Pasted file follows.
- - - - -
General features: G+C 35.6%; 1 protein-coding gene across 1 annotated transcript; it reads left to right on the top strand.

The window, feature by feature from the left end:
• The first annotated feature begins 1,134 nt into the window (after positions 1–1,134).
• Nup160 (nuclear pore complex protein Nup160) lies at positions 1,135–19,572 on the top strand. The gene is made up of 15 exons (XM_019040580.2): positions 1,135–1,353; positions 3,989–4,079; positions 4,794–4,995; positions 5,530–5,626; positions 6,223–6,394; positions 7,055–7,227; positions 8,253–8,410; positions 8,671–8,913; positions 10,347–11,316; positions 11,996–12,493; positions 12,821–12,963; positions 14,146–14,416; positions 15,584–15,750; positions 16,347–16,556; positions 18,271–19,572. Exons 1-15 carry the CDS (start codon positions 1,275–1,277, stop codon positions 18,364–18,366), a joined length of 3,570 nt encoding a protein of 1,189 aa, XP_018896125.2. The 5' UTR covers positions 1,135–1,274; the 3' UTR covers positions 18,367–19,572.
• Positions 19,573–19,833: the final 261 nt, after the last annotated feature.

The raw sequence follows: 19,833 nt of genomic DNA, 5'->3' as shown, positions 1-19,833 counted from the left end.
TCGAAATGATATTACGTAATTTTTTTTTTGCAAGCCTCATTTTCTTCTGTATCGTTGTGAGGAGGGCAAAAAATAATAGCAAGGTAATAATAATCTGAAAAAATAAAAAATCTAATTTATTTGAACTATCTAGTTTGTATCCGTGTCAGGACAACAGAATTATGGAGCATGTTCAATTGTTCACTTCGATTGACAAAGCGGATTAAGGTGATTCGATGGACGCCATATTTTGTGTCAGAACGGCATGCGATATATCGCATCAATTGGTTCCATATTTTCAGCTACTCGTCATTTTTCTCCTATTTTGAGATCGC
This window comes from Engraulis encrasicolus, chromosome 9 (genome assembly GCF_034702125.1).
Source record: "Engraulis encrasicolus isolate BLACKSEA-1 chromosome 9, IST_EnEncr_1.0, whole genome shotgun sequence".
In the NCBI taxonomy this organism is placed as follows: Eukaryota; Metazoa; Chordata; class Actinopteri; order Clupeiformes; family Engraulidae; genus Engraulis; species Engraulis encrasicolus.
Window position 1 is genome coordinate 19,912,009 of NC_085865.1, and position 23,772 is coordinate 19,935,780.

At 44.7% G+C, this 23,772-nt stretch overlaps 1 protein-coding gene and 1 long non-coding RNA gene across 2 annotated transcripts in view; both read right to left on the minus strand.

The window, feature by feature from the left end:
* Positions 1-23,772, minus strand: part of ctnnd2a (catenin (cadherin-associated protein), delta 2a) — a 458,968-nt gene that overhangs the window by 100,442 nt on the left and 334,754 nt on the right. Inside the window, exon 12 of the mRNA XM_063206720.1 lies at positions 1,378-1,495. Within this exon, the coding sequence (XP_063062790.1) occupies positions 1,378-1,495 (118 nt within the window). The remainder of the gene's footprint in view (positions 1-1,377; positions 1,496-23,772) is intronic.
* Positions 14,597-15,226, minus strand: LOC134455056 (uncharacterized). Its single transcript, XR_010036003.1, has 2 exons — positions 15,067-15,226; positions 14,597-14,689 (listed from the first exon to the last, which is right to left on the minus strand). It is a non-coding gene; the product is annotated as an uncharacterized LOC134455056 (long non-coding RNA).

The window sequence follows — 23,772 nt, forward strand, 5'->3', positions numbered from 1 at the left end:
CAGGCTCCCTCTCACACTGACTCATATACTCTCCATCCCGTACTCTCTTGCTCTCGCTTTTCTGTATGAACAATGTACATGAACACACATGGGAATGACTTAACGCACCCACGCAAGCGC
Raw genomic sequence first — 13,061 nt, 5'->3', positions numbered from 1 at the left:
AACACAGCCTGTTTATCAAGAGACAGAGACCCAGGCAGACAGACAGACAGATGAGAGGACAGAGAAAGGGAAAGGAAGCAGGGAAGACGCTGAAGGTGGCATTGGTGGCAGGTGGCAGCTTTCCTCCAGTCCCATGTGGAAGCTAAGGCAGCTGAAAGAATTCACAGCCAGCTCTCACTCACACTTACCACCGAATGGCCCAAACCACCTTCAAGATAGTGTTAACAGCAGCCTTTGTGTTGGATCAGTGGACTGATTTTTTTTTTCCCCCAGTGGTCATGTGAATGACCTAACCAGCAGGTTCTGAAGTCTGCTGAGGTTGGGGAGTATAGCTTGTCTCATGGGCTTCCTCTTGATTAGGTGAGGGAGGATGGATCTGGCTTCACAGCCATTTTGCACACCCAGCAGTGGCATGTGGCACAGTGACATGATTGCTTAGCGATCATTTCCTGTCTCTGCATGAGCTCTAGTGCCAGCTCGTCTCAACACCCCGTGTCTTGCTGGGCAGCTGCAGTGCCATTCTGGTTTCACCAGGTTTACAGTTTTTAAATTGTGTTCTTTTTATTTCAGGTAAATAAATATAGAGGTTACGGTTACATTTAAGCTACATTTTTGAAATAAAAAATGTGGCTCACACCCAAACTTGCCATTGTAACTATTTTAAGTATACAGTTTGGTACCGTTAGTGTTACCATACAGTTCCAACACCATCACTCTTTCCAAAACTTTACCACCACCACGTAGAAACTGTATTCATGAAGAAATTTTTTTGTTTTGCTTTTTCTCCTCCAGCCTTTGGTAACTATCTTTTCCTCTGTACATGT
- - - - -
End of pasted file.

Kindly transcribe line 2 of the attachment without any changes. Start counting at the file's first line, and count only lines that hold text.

The window, feature by feature from the left end: